Hellmaster is weird and confusing. It makes no sense and is slow as hell at times. It also should have been way bloodier than it is. But the movie’s weirdness is hypnotic, in a way, and while you probably won’t have any idea what the hell is going on you won’t be able to not watch it. It really is one of those kinds of horror flicks. And John Saxon is insane in this. I would have been totally down for a “John Saxon as Professor Jones” low budget horror movie franchise. People would have watched that.

Well, they might have watched that had Hellmaster been a more successful horror flick. Still, Hellmaster is worth seeing for horror movie nerds and John Saxon completists. Just be prepared to be confused by the whole thing. Confused and transfixed.

See Hellmaster. See it, see it, see it.


So what do we have here?

Dead bodies: Lots.

Undead bodies: Even more than lots.

Explosions: None.

Nudity? : Briefly.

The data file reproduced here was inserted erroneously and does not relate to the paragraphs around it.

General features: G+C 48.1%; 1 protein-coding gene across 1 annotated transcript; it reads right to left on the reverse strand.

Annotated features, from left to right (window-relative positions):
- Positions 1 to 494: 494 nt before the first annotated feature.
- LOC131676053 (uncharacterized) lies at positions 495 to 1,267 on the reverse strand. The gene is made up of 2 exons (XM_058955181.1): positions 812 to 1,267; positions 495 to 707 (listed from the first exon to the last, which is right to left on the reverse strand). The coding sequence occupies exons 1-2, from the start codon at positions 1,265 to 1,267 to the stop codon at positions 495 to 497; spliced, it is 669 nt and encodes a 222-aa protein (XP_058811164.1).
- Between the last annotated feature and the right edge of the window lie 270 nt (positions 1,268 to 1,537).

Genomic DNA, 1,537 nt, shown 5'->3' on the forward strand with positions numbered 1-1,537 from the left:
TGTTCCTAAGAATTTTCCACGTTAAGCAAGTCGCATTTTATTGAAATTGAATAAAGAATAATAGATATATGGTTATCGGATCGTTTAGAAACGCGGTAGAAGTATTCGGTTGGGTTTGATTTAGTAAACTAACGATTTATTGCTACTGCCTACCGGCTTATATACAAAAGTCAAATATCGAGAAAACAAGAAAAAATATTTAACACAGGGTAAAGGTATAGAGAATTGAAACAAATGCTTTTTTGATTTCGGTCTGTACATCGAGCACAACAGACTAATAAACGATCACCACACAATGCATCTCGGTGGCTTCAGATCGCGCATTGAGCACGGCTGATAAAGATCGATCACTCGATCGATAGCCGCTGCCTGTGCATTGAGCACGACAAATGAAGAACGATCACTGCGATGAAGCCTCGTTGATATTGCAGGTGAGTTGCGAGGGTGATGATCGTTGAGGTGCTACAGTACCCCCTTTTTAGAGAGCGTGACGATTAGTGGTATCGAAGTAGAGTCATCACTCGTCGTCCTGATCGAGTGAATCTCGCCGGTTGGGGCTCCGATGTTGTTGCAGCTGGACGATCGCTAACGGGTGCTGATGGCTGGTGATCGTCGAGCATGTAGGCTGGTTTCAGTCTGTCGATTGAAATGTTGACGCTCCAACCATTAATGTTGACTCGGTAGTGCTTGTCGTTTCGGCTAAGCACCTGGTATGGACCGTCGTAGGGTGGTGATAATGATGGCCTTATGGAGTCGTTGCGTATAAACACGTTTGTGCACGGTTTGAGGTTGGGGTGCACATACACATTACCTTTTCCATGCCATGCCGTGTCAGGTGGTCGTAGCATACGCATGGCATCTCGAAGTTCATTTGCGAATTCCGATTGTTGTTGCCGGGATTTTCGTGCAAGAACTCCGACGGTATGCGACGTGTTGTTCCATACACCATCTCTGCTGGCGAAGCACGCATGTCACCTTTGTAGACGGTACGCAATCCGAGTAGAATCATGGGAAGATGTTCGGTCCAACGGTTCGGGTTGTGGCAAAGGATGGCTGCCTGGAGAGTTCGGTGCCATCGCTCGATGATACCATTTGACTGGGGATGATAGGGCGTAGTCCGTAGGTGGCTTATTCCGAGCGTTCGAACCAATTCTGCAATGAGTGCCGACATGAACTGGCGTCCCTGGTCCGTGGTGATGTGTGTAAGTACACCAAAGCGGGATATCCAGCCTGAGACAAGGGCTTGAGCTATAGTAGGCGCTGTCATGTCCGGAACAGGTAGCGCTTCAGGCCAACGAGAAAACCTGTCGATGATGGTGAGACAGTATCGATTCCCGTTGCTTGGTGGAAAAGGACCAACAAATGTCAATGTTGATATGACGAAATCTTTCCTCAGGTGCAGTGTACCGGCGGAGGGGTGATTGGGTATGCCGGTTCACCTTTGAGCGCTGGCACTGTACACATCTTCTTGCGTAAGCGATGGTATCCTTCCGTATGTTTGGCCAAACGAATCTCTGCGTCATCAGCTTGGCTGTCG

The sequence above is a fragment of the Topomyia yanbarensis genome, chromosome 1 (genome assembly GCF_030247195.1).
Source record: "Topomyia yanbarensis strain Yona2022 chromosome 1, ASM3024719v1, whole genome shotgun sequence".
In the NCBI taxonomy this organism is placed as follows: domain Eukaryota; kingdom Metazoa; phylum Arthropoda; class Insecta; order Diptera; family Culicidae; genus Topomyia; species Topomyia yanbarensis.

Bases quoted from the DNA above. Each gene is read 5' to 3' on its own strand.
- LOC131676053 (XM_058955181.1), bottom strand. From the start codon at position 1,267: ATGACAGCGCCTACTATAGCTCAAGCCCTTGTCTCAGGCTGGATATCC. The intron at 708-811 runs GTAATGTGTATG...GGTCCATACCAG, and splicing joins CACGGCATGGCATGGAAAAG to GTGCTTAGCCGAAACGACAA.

Doobage: Letter typing, a room filled with dead bodies and crazy people covered in blood, a kid in his underwear covered in blood and grime, a college lecture, a big hooha discussion about God or some bullshit, a book with a gun in it, a student that uses crutches, bullshit about mind control experiments, flat tire hooey, a radio news report about a murder, a scary bus with a giant cross on the front of it for some reason, body dragging, a monster in the back seat, hand wound fixing with a tampon (maybe), weird liquid in a tube, talk of a church fire, a fish tank destruction in slow motion flashback, a 3 needle contraption, CB radio hooey, a lunch box on the ground, off screen hanging, strangulation, a lingerie photo shoot, of screen dead body dragging behind a police car, a zombie nun injects stuff into the back of the neck of a zombie kid, bloody and bandaged feet, a whip vs. night stick fight, attempted fist fight, wrist snapping, a night stick with a hidden blade, barrels of needles, platform jumping, serious shin hacking, yellow liquid attack, a montage of empty rooms on campus, keys on a string, a bloody hand, bloody foot prints, knife to the back, multiple body kicks, .357 magnum hooey, kid zombie killing, metal on metal, attempted crutch as a weapon, a human sized puppet, multiple injections, face slapping, a “pregnancy mind trick,” a spinning coffin, runaway coffin, bullet to the head, a crutch beating, inept use of a firearm, more dead body dragging, more injections, some bullshit about being able to control hallucinations, bleeding walls, straight jacket hooey, a flashback, hand shooting, some bullshit about God being life, body melting, and a sort of Flash Gordon/”Ming coming to retrieve the ring” sequence.